Air pollution has been found to have impacts on women’s reproductive system. More study needed to better inform public health policy.

Air pollution does not only burden a country’s economy but also harms public health. A Vital Strategies report showed that in 2010, there were 5.5 million cases of ailments related to air pollution in Jakarta leading to an estimated Rp38.5 trillion in health treatment costs.

Demanding their rights to clean air, the citizens of Jakarta filed a citizens’ lawsuit against the government in 2019, addressing the President of the Republic of Indonesia, the Minister of the Environment and Forestry, the Minister of Health, The Minister of Home Affairs, as well as the governors of Jakarta, West Java and Banten, demanding their right to breathe clean air.

Air pollution is giving rise to various health problems such as asthma, lung cancer, stroke, heart attack and various respiratory ailments, both acute and chronic. It doesn’t stop there. A research in China published in the Enviromental International Journal in 2021 revealed an increase in infertility in areas with an average PM 2.5 concentration of 56.8 micrograms per cubic meter.

PM 2.5 are micro particles that have a diameter of less than 2.5 micrometers – three percent of the thickness of human hair – thus making it easy to be inhaled and end up in the lungs of human beings.

The Vital Strategies report also said that PM 2.5 is also behind abnormal births and poor child health that have the potential of harming the welfare and productivity of people, all their life.

In Central Jakarta, the air pollution index monitored in Kemayoran, showed the average PM 2.5 concentration was at 49.07 micrograms per cubic meter. The highest level was recorded at 148 micrograms per cubic meter last June 15.

This Kompas TV report attempts to analyze the impacts of air pollution on women through the experience of Ruth Dio, a 26-year-old private television reporter who suffered a miscarriage in 2022. The gynecologist who treated her diagnosed that the miscarriage was suspected to have been caused by the fact that Dio spend most of her time outdoor due to her profession.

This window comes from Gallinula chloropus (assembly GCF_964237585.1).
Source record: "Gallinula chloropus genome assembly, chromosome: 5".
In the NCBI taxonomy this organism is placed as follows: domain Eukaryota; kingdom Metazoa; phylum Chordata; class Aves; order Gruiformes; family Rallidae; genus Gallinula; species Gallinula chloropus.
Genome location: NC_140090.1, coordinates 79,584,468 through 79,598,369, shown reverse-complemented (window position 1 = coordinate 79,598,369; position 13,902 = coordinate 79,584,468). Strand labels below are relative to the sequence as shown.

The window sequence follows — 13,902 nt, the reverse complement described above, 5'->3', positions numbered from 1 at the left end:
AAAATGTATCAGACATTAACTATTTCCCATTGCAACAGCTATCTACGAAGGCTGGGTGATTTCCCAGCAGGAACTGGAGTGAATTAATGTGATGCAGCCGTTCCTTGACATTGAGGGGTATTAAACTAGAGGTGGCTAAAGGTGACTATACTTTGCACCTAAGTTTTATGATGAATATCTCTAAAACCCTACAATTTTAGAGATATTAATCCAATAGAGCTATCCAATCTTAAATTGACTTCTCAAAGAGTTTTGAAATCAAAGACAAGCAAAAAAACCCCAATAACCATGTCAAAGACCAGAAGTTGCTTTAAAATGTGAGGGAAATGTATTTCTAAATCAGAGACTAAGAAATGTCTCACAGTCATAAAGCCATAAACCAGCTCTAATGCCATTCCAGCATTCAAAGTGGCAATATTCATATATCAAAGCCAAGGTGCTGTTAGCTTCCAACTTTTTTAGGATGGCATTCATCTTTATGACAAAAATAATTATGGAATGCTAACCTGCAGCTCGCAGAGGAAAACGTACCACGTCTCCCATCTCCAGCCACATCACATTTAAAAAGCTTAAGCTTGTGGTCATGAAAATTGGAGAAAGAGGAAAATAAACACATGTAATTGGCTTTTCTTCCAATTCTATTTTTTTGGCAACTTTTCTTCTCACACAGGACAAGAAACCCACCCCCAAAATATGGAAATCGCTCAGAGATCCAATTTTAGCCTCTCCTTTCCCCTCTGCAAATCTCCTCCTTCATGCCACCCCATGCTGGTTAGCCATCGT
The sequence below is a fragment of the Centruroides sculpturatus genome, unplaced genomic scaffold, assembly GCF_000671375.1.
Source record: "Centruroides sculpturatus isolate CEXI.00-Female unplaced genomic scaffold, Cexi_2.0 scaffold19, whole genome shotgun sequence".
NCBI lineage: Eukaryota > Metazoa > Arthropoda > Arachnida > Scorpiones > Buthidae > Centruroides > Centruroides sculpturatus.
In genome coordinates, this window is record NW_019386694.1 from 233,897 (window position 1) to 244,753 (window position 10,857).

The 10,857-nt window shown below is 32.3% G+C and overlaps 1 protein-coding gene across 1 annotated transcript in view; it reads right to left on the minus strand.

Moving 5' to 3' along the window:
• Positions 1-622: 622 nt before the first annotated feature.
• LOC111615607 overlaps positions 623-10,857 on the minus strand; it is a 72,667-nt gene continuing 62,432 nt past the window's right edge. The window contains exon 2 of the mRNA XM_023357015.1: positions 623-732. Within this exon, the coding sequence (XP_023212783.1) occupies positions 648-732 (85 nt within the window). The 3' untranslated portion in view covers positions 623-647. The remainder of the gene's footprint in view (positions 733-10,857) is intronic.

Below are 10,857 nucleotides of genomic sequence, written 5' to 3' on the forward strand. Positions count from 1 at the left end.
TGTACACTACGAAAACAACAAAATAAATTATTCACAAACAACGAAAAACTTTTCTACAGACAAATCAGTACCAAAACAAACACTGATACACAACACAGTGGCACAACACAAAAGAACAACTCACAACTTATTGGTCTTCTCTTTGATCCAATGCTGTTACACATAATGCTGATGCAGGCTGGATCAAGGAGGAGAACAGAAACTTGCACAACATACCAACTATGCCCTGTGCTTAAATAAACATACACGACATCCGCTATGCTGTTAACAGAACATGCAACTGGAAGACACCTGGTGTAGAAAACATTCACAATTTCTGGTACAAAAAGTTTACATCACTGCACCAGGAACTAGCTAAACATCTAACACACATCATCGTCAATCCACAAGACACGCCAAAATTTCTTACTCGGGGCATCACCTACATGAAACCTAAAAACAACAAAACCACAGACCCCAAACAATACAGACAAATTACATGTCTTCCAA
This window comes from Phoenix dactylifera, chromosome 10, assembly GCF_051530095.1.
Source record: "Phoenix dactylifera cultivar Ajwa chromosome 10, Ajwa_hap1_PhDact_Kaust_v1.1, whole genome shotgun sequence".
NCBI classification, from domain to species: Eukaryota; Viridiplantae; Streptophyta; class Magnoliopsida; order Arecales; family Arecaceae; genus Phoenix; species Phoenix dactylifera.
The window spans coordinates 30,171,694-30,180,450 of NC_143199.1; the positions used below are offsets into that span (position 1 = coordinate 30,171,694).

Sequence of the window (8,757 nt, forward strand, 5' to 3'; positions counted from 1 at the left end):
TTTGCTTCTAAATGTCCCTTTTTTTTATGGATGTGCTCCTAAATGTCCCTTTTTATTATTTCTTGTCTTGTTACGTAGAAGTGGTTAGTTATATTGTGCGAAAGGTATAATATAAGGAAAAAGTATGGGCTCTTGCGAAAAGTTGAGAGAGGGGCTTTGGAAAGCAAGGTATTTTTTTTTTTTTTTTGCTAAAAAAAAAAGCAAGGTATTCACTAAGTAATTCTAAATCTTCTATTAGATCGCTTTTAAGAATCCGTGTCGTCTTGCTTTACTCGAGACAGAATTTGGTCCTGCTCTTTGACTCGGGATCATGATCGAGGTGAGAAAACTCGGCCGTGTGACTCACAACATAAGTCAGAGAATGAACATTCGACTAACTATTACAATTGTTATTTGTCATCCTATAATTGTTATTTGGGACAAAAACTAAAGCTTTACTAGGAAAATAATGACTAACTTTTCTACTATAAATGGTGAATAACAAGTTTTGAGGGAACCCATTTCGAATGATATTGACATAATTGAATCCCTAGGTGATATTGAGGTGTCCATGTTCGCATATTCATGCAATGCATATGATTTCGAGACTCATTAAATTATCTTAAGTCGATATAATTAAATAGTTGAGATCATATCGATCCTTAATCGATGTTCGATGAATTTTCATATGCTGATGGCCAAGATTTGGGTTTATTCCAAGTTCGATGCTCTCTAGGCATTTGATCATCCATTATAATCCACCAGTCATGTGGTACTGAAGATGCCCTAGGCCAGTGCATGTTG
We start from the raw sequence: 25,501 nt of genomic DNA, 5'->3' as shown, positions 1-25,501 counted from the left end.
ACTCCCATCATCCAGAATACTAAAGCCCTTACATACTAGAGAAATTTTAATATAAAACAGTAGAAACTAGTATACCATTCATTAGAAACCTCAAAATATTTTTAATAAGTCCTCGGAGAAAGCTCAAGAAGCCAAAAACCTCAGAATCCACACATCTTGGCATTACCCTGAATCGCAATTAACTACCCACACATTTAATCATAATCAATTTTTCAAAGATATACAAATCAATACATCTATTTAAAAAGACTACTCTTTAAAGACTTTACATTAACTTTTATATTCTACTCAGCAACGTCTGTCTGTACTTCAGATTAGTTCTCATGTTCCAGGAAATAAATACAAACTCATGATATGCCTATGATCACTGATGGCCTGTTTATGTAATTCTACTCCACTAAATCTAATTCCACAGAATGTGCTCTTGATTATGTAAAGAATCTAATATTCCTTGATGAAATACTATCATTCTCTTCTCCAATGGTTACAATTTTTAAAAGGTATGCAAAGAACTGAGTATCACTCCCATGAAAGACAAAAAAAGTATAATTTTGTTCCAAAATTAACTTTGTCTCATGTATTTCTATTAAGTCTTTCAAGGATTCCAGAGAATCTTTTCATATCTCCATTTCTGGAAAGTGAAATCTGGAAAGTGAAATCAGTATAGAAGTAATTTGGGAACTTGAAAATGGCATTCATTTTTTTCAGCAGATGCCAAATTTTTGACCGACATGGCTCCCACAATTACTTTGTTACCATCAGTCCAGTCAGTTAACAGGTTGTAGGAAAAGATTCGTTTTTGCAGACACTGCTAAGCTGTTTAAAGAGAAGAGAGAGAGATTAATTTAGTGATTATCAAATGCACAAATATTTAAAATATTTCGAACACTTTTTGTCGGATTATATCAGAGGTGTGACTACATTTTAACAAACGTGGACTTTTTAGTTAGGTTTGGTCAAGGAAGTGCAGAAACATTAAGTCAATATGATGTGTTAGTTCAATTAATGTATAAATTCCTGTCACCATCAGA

Kompas TV gathered a studies and spoke to experts to verify the diagnosis by Dio’s gynecologist. Cepi Teguh Pramayadi, a gynecologist at Primaya Evasari Hospital in Central Jakarta explained that air pollution possibly had an impact on women’s reproduction system.

However, Cepi added that that there is still a very limited number of research on the impacts of air pollution on women’s reproduction system. The high costs of research and publication of results that researchers had to undertake are believed to be behind the limited number of research on this specific impact of air pollution.

From the policy side, the Director General for Air Pollution Control at the Ministry of the Environment and Forestry, Luckmi Purwandari claimed that her office’s efforts to control air pollution from both mobile and immobile sources have been able to reduce air pollution in Jakarta.

But climate change, which has led to uncertainty in weather patterns where dry seasons become longer or rainy seasons shorter, has made way to particles remained suspended in the air and as a result maintaining a rise in pollutant concentrations.

Greenpeace Indonesia climate and energy campaigner Bondan Andriyanu also underlines the on-going health problems due to air pollution in Jakarta. Andrinayu said Dio’s miscarriage could serve as cause for a new lawsuit and Greenpeace will monitor and safeguard the legal process.

Air pollution clearly has a significant impact on women and other vulnerable groups. But experts point out that in order for the government to device human-centered policies, more studies are needed to look into the specific impacts of air pollution.

This story was produced with support from Internews’ Earth Journalism Network through the Clean Air Catalyst (Catalyst), a flagship program launched by the U.S. Agency for International Development (USAID) and led by a global partnership of organizations including World Resources Institute and Environmental Defense Fund and Internews. This story was first broadcast in Kompas TV (Bahasa Indonesia) on 4 December 2022.

About the writer
Glenys Octania

Glenys Octania

Glenys Octania is a broadcast journalist based in Jakarta, Indonesia. She has produced several in-depth reports on environment, energy, and climate issues and is continuing to deepen her knowledge and...

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